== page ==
Duncan Epping and I were kicking around the whole scale up vs. scale out argument two nights ago on Twitter, which culminated in Duncan’s excellent post on the topic. Aaron Delp also posted some numbers (and a unicorn) where he also adds the consideration for Microsoft licensing. As a Linux guy I hadn’t thought about that style of Microsoft license, and I like that a lot.
While Mr. Epping was crunching numbers, so was I. I am firmly of the belief that scaling up is a better idea, because physical infrastructure and its management is not free. It isn’t cheap, either. You need to consider a lot of different things, including storage connectivity, network connectivity, KVM, power, and cooling. You can also throw in guest & application licensing, too, if it can be done per socket. There are also a bunch of costs that are hard to calculate, like staff time, and I omit them like many others. You can assume, though, that fewer hosts take less time to maintain, and less time doing maintenance means more time moving forward.
So I built a spreadsheet, of course, to flesh out some of what Duncan identified as other considerations. You can download it and tweak it yourself if you’d like. Here are the basic assumptions, building on his numbers (click for a larger version):
Those are my starting numbers, some of which are estimates, but I tried to be realistic. I assembled all these so that I could figure out what the five year cost might be of using:
- a smaller Dell PowerEdge R710 with two quad-core CPUs and 96 GB of RAM,
- a Dell PowerEdge R810 with two CPUs and 256 GB of RAM, and
- a Dell PowerEdge R810 with four 10 core CPUs and 512 GB of RAM.
All would have an H200, two 146 GB 10K disks as RAID 1, dual power supplies, a 5 year Next Business Day warranty (if you have spare capacity you can do this and save some money), and an Intel X520-DA 10 Gbps card in addition to the onboard NICs.
Would there be a big difference?
Note that in this spreadsheet I calculate both the number of hosts we’d need based on vCPUs as well as the number of hosts based on vRAM, and then use the maximum number out of that. Plus one, of course, because we need some extra capacity for HA & maintenance. Similarly, I compute the licenses we’d need based on sockets, as well as based on vRAM, and take the larger of the two to compute license and support costs. I apologize for not making it more clear, but I think the crowd is also tiring of the onslaught of numbers lately. If you grab the spreadsheet you’ll see what I’ve done.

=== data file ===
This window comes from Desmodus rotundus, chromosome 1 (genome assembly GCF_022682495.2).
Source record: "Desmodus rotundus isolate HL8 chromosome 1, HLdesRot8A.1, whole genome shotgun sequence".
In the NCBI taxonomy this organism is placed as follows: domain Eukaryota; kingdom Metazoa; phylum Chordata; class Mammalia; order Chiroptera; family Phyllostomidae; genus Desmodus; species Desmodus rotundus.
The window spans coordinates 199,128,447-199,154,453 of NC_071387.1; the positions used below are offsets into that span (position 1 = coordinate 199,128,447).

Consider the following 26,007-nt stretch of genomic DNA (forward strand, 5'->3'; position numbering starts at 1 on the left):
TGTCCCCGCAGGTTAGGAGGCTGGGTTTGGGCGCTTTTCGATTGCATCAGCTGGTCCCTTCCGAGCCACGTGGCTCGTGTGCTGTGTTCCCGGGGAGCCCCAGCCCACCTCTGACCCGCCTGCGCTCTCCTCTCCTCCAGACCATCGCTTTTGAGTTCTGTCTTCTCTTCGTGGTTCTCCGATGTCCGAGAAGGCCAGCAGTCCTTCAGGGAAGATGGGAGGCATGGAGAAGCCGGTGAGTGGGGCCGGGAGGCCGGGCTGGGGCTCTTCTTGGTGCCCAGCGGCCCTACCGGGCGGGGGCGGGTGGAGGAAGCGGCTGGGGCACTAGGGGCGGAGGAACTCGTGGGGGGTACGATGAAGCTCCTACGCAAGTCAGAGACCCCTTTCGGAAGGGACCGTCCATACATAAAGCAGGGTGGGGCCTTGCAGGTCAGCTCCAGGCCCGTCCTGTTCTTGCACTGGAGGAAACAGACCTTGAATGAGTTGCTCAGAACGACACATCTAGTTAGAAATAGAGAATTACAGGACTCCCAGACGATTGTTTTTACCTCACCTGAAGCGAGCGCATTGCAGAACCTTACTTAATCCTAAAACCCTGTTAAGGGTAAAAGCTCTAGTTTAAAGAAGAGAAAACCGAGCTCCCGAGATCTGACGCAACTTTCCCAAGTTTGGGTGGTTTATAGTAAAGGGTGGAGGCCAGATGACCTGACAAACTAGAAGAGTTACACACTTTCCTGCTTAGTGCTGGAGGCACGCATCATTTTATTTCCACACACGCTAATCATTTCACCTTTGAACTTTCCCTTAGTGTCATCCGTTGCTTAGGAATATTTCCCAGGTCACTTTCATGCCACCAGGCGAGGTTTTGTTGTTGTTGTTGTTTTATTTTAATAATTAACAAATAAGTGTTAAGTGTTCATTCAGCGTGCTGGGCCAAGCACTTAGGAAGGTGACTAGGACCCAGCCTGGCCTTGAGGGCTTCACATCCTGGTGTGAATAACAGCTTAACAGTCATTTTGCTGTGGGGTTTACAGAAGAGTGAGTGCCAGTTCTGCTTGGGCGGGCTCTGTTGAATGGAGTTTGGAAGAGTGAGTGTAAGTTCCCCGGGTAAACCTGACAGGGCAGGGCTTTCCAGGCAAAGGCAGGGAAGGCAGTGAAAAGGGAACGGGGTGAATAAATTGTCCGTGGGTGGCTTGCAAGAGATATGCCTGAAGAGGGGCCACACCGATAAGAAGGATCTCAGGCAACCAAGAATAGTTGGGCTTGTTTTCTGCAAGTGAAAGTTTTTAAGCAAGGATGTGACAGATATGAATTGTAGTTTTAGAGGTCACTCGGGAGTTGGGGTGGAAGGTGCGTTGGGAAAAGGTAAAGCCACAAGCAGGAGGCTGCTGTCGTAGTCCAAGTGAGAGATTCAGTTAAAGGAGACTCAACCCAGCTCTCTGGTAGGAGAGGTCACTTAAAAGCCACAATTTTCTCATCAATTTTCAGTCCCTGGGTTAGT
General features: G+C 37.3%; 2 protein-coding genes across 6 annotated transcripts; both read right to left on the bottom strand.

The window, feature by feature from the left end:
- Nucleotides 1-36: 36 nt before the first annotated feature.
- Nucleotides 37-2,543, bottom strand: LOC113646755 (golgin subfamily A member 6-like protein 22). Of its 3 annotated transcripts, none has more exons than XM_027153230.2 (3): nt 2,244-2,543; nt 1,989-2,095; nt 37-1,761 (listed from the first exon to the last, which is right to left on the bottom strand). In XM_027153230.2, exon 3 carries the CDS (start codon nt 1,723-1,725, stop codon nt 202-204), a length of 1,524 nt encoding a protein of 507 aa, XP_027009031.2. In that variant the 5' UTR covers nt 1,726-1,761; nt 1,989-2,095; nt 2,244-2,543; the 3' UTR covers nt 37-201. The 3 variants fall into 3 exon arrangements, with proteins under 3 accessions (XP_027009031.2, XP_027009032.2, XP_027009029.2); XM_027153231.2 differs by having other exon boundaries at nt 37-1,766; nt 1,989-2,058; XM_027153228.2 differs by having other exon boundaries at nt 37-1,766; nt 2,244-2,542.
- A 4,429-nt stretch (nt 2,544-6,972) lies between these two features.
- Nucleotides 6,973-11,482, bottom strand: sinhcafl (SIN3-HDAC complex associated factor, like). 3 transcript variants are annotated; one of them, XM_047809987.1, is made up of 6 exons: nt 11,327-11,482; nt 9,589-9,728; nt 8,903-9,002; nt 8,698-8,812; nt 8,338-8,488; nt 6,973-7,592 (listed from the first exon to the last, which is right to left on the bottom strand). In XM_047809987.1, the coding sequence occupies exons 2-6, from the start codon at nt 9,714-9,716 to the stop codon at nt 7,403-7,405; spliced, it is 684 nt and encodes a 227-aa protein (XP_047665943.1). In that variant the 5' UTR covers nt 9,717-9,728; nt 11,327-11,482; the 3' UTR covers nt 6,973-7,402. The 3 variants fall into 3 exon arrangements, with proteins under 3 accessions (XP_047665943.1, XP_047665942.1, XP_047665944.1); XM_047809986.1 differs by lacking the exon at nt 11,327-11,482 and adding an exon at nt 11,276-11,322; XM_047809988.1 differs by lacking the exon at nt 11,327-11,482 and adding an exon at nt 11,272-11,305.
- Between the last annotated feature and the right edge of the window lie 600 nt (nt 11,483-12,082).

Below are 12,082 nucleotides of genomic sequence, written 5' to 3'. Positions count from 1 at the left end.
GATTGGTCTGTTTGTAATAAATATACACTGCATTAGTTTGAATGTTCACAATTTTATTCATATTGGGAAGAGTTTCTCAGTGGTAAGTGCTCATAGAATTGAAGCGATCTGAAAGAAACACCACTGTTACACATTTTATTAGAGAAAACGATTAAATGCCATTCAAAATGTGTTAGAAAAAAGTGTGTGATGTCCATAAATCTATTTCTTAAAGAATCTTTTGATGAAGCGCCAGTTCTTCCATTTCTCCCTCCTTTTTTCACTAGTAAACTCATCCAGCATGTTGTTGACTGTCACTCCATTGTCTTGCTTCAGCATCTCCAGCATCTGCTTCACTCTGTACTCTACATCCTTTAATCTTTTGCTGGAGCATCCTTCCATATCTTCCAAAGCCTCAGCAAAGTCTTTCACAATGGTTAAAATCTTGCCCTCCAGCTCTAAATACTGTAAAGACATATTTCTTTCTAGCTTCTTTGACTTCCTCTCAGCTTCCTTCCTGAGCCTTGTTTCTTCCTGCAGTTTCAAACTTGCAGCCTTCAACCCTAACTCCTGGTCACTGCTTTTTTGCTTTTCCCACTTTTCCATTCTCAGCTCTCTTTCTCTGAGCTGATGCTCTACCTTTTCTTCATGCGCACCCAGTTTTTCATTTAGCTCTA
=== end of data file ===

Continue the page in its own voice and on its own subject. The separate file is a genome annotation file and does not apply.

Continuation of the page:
There is definitely a savings, but it’s not nearly as profound as I’d expected, just $37,588 between the small server configuration and the medium-sized one. That’s definitely because of the numbers Duncan chose for averages, though. Altering the average CPU or RAM needs of the VMs makes the difference larger, and if we increase the consolidation ratio, fitting 8 vCPUs per core, you get a $66,770 savings. Lastly, if we amplify the savings by adding more VMs, like 600, you get $97,331. That’s respectable.
I encourage you to play with the spreadsheet yourself. As for this exercise, I can conclude and observe a few things:
- Scale up is worth exploring, for respectable financial gains/savings as well as the hard-to-quantify time savings, as long as you’re comfortable with how many VMs you are putting on one host.
- Over half the price of these setups is license, which levels things out quite a bit.
- Not surprisingly, power usage is pretty level. Big servers use more power, smaller use less, and it evens out with quantity. The same is true between network and storage ports and hardware costs. Big servers cost more but use less infrastructure, potentially.
- Right-sizing VMs is definitely key, as wasted CPU and RAM eat directly into your costs. Which has always been true, but is just more profound now.
- A comment from Duncan, as we proofread each other’s posts: “[with] the N+1 you more or less already have the 85% that [Gabrie] refers to. So depending on the approach you want to take, 85% of N vs 85% of N+1, you could potentially save some money.” Very true. Changing the spreadsheet so there’s no +1 shows anywhere from a $28K to a $56K savings overall.
- There is a definite sweet spot for machine size, cost versus size drawbacks. In this example it’s the middle tier but over time, and depending on your own workloads, it’ll be different.
Anyhow, I hope this has been useful to somebody. Let me know if you see any errors, or have any good thoughts on quantifying staff time saved as part of this process. I would love to be able to represent that.
A big thank you to the man himself, Duncan Epping, for proofreading, offering perspective, and all the conversation in between. I may be the Lone Sysadmin, but it’s definitely nice to be part of a team.
P.S. If you’re interested in where I got the energy numbers, I used the Dell Energy Smart Solution Advisor.